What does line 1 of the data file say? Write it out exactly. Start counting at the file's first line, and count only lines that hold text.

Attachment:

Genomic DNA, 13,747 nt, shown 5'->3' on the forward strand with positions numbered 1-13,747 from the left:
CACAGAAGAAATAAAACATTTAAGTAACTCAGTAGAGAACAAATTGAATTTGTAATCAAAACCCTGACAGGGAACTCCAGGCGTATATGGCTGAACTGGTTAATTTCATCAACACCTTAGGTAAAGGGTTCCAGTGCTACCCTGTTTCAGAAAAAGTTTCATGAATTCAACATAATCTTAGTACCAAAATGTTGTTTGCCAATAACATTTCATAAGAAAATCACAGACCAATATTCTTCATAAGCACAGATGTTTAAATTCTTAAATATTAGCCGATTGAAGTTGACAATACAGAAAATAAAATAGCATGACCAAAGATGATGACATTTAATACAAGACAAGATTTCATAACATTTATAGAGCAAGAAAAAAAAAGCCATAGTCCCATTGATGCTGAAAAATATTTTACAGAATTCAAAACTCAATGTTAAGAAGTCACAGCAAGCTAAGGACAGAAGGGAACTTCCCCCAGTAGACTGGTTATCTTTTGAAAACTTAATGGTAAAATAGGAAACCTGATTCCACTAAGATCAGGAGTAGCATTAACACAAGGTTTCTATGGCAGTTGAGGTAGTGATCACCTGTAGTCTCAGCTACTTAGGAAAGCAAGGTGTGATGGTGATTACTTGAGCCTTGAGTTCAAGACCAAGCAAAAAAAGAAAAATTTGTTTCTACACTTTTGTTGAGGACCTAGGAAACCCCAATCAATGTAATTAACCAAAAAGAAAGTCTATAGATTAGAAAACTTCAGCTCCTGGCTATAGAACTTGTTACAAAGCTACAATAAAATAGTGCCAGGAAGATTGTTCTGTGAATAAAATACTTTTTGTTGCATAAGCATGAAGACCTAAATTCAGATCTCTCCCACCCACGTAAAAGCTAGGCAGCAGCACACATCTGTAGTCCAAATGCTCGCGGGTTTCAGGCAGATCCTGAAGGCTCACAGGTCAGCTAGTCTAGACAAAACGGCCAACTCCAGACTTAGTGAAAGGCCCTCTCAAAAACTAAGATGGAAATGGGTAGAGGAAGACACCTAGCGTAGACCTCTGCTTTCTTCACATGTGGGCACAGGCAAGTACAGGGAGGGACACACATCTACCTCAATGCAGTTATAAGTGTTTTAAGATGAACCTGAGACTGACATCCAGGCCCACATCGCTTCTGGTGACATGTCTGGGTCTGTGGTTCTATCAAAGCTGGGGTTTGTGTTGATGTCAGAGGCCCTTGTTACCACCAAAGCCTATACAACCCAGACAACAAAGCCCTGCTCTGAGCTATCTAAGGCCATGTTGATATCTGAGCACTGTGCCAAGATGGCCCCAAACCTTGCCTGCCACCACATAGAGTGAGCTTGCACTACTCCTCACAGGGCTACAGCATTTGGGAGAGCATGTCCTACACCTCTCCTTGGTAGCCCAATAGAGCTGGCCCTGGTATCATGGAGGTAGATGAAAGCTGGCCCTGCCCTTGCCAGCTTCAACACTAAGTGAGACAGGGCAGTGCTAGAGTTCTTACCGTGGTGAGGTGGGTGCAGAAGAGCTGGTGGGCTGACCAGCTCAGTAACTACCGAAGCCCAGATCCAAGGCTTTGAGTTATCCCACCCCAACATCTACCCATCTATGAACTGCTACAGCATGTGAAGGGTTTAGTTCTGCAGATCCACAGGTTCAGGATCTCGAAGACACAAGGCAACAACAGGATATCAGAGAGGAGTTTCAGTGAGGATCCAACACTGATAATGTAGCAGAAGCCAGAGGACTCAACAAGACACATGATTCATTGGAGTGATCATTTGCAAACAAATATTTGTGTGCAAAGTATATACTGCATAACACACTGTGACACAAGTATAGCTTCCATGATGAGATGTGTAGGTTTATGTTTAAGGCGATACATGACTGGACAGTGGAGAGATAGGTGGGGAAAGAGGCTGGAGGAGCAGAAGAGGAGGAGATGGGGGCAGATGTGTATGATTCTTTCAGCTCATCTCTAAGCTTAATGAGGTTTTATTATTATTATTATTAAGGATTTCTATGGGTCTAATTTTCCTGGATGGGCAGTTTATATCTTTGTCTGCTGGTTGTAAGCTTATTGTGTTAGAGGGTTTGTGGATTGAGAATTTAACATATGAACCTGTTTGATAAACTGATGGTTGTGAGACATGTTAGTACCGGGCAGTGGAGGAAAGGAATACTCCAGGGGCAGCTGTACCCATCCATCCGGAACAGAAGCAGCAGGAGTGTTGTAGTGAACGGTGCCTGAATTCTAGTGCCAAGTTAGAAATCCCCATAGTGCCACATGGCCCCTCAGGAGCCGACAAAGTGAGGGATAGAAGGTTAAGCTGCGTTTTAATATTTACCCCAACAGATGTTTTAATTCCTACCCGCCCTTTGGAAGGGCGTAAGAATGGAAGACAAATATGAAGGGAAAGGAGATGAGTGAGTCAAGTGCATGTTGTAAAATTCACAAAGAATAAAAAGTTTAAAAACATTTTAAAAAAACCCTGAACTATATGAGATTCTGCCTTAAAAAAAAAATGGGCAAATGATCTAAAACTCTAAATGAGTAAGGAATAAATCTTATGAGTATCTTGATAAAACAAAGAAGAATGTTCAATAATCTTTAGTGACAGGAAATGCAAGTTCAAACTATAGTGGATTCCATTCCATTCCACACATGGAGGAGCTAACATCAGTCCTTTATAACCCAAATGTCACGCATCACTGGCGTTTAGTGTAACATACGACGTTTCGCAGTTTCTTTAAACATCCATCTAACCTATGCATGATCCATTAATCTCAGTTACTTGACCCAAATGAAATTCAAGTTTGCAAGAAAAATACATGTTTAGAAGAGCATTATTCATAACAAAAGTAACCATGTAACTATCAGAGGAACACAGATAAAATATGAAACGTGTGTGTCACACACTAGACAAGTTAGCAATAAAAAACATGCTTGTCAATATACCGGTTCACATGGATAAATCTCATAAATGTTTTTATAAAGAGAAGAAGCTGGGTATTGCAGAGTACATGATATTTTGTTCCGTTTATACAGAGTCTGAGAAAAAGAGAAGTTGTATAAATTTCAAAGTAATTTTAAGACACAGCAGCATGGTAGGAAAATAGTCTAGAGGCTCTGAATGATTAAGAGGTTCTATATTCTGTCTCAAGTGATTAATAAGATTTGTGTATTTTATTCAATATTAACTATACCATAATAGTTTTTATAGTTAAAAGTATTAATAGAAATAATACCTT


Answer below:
Genomic DNA, 13,747 nt, shown 5'->3' on the forward strand with positions numbered 1-13,747 from the left: